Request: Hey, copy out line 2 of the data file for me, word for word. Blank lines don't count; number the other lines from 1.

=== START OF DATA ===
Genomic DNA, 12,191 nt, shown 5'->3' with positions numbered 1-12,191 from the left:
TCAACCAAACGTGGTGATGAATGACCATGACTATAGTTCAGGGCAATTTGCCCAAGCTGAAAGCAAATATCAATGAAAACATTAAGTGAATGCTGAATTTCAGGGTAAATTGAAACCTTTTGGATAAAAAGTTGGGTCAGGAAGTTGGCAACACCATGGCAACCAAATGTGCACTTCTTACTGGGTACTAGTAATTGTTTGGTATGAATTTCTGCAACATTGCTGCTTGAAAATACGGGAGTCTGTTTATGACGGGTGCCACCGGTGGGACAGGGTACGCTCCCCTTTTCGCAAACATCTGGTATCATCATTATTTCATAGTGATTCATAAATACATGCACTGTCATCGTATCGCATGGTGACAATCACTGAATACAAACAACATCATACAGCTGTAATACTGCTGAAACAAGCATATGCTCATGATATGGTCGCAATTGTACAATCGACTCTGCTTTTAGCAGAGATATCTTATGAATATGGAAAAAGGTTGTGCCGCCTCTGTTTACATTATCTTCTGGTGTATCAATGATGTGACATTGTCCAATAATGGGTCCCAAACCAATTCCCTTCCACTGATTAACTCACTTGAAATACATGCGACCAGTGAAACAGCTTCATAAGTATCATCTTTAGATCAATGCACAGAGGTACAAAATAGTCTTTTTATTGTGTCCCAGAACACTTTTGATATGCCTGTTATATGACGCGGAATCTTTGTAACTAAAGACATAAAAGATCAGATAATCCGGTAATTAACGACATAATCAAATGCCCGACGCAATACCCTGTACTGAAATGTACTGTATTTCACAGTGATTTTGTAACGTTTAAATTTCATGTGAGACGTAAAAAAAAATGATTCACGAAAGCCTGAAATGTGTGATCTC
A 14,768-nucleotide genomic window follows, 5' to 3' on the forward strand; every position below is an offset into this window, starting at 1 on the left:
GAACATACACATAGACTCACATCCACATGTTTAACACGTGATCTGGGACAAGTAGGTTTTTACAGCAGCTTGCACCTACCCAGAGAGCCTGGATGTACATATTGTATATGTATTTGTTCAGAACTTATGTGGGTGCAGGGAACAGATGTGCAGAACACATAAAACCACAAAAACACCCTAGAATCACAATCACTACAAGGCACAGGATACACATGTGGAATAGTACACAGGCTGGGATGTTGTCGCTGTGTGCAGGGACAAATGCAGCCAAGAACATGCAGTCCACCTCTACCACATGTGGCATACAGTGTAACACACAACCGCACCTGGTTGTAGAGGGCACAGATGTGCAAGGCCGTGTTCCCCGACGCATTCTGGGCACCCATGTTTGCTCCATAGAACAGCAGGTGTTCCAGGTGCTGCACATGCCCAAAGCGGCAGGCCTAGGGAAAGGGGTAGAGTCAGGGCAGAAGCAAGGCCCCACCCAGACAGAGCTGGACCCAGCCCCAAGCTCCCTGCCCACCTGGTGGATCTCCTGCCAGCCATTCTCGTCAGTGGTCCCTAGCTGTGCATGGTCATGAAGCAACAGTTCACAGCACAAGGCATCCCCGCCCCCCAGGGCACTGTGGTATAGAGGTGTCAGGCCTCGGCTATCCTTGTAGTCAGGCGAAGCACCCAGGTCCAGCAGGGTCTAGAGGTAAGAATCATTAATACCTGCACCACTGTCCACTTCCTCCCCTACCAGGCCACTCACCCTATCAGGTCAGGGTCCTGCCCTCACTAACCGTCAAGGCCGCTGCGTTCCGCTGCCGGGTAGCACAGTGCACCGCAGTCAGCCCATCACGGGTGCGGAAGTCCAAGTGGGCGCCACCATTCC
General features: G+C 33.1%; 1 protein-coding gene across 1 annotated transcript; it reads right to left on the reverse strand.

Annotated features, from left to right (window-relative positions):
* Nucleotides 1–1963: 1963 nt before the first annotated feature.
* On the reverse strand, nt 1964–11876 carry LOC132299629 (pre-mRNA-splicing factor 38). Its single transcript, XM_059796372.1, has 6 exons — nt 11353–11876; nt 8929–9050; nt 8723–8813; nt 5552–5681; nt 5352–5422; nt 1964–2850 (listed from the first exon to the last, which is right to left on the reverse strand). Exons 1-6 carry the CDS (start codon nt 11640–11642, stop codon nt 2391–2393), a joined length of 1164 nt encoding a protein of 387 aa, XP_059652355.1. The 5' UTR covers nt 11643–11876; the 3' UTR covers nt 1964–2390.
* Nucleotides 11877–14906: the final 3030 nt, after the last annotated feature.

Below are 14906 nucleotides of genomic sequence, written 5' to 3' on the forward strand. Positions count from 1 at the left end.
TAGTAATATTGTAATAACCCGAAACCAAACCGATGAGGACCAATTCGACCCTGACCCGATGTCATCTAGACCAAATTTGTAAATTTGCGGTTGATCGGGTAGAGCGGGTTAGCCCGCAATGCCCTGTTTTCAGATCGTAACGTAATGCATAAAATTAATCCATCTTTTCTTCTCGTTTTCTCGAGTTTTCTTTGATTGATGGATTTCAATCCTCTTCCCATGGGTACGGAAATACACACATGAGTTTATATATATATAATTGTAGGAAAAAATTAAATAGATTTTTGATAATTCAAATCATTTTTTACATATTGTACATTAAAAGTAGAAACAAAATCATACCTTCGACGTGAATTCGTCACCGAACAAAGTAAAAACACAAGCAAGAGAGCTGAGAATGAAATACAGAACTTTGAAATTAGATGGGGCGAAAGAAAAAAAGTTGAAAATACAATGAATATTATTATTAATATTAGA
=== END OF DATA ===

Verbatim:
TCAACCAAACGTGGTGATGAATGACCATGACTATAGTTCAGGGCAATTTGCCCAAGCTGAAAGCAAATATCAATGAAAACATTAAGTGAATGCTGAATTTCAGGGTAAATTGAAACCTTTTGGATAAAAAGTTGGGTCAGGAAGTTGGCAACACCATGGCAACCAAATGTGCACTTCTTACTGGGTACTAGTAATTGTTTGGTATGAATTTCTGCAACATTGCTGCTTGAAAATACGGGAGTCTGTTTATGACGGGTGCCACCGGTGGGACAGGGTACGCTCCCCTTTTCGCAAACATCTGGTATCATCATTATTTCATAGTGATTCATAAATACATGCACTGTCATCGTATCGCATGGTGACAATCACTGAATACAAACAACATCATACAGCTGTAATACTGCTGAAACAAGCATATGCTCATGATATGGTCGCAATTGTACAATCGACTCTGCTTTTAGCAGAGATATCTTATGAATATGGAAAAAGGTTGTGCCGCCTCTGTTTACATTATCTTCTGGTGTATCAATGATGTGACATTGTCCAATAATGGGTCCCAAACCAATTCCCTTCCACTGATTAACTCACTTGAAATACATGCGACCAGTGAAACAGCTTCATAAGTATCATCTTTAGATCAATGCACAGAGGTACAAAATAGTCTTTTTATTGTGTCCCAGAACACTTTTGATATGCCTGTTATATGACGCGGAATCTTTGTAACTAAAGACATAAAAGATCAGATAATCCGGTAATTAACGACATAATCAAATGCCCGACGCAATACCCTGTACTGAAATGTACTGTATTTCACAGTGATTTTGTAACGTTTAAATTTCATGTGAGACGTAAAAAAAAATGATTCACGAAAGCCTGAAATGTGTGATCTC